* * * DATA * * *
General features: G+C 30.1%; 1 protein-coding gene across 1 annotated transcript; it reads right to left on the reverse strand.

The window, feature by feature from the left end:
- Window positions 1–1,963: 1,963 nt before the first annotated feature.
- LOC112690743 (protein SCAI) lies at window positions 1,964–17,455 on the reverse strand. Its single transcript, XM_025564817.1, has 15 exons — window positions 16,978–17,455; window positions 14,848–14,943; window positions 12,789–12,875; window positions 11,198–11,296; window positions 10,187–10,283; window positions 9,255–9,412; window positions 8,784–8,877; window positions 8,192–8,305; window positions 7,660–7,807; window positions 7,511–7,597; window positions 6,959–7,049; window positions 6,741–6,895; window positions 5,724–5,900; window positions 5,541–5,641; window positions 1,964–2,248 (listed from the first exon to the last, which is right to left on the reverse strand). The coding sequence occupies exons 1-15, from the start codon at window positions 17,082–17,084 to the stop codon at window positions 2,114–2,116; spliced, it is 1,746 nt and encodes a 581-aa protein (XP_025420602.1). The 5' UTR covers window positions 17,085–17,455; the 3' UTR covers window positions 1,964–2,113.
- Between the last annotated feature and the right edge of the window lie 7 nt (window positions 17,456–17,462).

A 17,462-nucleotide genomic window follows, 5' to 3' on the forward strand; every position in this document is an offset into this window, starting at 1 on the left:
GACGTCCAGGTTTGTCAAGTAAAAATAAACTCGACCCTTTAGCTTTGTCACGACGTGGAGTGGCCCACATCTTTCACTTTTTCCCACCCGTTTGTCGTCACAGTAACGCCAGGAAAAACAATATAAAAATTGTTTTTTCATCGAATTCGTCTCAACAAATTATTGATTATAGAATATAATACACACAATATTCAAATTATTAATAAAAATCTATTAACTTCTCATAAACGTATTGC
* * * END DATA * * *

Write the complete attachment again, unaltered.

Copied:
General features: G+C 30.1%; 1 protein-coding gene across 1 annotated transcript; it reads right to left on the reverse strand.

The window, feature by feature from the left end:
- Window positions 1–1,963: 1,963 nt before the first annotated feature.
- LOC112690743 (protein SCAI) lies at window positions 1,964–17,455 on the reverse strand. Its single transcript, XM_025564817.1, has 15 exons — window positions 16,978–17,455; window positions 14,848–14,943; window positions 12,789–12,875; window positions 11,198–11,296; window positions 10,187–10,283; window positions 9,255–9,412; window positions 8,784–8,877; window positions 8,192–8,305; window positions 7,660–7,807; window positions 7,511–7,597; window positions 6,959–7,049; window positions 6,741–6,895; window positions 5,724–5,900; window positions 5,541–5,641; window positions 1,964–2,248 (listed from the first exon to the last, which is right to left on the reverse strand). The coding sequence occupies exons 1-15, from the start codon at window positions 17,082–17,084 to the stop codon at window positions 2,114–2,116; spliced, it is 1,746 nt and encodes a 581-aa protein (XP_025420602.1). The 5' UTR covers window positions 17,085–17,455; the 3' UTR covers window positions 1,964–2,113.
- Between the last annotated feature and the right edge of the window lie 7 nt (window positions 17,456–17,462).

A 17,462-nucleotide genomic window follows, 5' to 3' on the forward strand; every position in this document is an offset into this window, starting at 1 on the left:
GACGTCCAGGTTTGTCAAGTAAAAATAAACTCGACCCTTTAGCTTTGTCACGACGTGGAGTGGCCCACATCTTTCACTTTTTCCCACCCGTTTGTCGTCACAGTAACGCCAGGAAAAACAATATAAAAATTGTTTTTTCATCGAATTCGTCTCAACAAATTATTGATTATAGAATATAATACACACAATATTCAAATTATTAATAAAAATCTATTAACTTCTCATAAACGTATTGC